Among the 37 deaths from cancer of the liver and biliary tract observed in the present study, 22 (59%) resulted from primary liver cancer; this number exceeded the 16.9 expected deaths from liver cancer and cancer of the biliary tract combined. Thirteen of the 37 (35%) deaths resulted from cancer of the liver (unspecified primary or secondary), 1 of 3 resulted from a malignant neoplasm of the gall bladder, and 1 of 37 resulted from a neoplasia of the Vater's ampulla.
Although most industrialized countries have restricted or prohibited production and use of DDT for almost three decades, the investigation of long-term effects of human exposure to DDT is relevant to public and occupational health because DDT is still used in some developing countries. Residues continue to be found in various foodstuffs. Nonetheless, surveys of DDT concentrations and DDT's most persistent metabolite, dichloro-diphenyl-dichloroethylene (DDE), in the adipose tissue and serum of general population samples reveal a worldwide decline that began in the 1970s, and continues to the present.[7-10] Researchers have observed an elevated correlation between body burden of organochlorine compounds and fish[11-13] and fatty food consumption. In addition, researchers recently reported an association between DDE level in serum and cancer of the breast and other sites.[15-21]
Our results showed significant excesses of liver cancer and multiple myeloma among DDT-exposed workers. Liver cancer, however, was also elevated significantly among unexposed workers, and it did not increase with duration of exposure. Multiple myeloma was elevated significantly only among exposed workers, but the highest risk we observed was among workers who had been employed for the least amount of time. It should also be noted that the 4.5-fold increase in the PMR for myeloid leukemia among exposed subjects in the longest duration category (150 d) was based on only 2 deaths.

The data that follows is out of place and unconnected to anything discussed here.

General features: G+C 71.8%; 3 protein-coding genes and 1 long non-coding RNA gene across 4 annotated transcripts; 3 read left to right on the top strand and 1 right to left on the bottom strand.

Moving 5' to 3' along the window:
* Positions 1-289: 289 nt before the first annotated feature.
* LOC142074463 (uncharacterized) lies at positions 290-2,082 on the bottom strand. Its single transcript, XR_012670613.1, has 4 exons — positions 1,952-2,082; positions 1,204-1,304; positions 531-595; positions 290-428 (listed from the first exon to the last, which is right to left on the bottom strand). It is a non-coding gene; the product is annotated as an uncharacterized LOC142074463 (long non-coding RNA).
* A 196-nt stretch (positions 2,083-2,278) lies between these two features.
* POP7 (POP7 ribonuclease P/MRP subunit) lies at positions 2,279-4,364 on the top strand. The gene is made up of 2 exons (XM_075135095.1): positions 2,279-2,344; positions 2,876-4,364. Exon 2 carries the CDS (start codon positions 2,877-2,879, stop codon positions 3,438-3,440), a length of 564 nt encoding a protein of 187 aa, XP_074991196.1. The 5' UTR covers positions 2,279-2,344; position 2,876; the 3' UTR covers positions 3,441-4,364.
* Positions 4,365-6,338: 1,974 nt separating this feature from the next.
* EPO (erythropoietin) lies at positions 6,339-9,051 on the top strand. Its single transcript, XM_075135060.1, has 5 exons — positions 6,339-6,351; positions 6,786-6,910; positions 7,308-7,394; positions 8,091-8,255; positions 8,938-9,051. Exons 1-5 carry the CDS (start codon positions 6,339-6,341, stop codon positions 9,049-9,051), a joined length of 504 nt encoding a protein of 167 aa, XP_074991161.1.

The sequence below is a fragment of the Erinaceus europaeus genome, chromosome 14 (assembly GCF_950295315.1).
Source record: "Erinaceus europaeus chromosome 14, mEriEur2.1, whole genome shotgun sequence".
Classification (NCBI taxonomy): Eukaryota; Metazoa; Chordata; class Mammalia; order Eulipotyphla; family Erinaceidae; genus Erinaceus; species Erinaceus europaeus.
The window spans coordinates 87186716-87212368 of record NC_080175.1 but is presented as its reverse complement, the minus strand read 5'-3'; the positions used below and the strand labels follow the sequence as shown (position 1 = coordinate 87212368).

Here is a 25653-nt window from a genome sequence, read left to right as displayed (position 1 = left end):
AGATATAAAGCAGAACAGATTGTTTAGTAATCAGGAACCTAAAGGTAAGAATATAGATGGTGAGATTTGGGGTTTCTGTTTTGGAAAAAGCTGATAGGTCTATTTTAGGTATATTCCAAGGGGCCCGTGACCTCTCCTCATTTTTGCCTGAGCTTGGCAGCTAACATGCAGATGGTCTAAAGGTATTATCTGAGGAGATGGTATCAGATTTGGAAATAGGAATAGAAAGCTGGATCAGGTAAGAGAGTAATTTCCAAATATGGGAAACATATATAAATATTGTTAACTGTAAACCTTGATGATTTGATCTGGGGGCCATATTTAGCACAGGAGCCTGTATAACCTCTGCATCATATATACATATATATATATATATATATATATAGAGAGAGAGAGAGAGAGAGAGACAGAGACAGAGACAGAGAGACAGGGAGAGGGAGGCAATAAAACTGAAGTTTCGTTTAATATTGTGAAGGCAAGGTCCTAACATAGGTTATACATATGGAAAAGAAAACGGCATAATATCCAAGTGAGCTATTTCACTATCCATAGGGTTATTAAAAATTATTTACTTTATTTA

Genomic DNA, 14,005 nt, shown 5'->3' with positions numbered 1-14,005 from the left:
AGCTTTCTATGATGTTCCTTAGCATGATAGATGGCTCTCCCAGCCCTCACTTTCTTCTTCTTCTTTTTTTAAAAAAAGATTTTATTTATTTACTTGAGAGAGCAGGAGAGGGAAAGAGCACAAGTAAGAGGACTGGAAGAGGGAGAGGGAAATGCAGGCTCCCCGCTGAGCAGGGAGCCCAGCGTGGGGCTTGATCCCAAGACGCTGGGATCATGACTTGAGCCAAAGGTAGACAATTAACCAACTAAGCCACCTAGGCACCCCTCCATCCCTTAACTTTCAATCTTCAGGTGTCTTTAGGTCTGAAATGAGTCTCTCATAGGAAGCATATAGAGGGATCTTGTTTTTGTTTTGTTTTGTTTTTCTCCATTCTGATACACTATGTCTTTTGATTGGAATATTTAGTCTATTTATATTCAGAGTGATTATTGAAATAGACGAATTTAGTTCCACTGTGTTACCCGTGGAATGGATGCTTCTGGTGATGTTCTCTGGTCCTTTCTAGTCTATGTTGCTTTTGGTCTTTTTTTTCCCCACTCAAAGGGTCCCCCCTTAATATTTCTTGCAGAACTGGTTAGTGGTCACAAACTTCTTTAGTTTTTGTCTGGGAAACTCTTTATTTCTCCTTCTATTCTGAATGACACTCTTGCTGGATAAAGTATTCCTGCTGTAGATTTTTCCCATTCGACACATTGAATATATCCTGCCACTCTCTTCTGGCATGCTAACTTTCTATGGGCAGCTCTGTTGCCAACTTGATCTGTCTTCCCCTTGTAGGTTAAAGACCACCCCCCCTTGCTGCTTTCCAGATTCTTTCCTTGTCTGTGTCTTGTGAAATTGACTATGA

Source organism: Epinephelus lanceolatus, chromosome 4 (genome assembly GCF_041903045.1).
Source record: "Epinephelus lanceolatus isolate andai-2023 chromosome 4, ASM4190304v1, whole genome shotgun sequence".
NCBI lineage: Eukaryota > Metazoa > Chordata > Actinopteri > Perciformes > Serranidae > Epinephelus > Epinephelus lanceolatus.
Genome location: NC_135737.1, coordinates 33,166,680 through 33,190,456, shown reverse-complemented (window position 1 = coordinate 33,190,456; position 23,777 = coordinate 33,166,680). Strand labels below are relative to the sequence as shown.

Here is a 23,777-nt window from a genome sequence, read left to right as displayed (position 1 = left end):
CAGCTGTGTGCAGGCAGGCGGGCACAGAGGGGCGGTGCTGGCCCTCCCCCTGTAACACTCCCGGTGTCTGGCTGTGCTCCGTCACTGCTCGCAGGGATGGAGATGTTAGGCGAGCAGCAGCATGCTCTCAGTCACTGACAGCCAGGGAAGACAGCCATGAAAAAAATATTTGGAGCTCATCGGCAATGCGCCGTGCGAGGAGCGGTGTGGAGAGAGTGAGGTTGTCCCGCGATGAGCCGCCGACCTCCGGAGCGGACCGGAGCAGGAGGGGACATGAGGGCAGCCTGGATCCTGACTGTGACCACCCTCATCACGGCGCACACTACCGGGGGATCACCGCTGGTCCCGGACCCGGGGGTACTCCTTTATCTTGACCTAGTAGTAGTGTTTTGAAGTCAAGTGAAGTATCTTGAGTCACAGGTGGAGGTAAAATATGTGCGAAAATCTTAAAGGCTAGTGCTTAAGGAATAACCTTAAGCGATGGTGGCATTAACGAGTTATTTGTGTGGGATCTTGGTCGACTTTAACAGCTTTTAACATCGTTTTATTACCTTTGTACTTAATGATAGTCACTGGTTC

We used deaths among the Italian male population during 1956-1992 as the reference because regional mortality figures, by age groups and gender, were available only since 1970. Standardized mortality rates from all cancers, lung cancer, stomach cancer, and kidney cancer were 16%, 12%, 41%, and 33%, respectively, lower among the Sardinian male population than among the total Italian male population, whereas liver cancer and leukemia mortality were 14% and 11%, respectively, higher among the Sardinian male population. To date, no one has published figures that show the results of comparing multiple myeloma and single leukemia types. Geographic factors may therefore account for part of the observed increase in the PMR for liver and biliary tract cancer.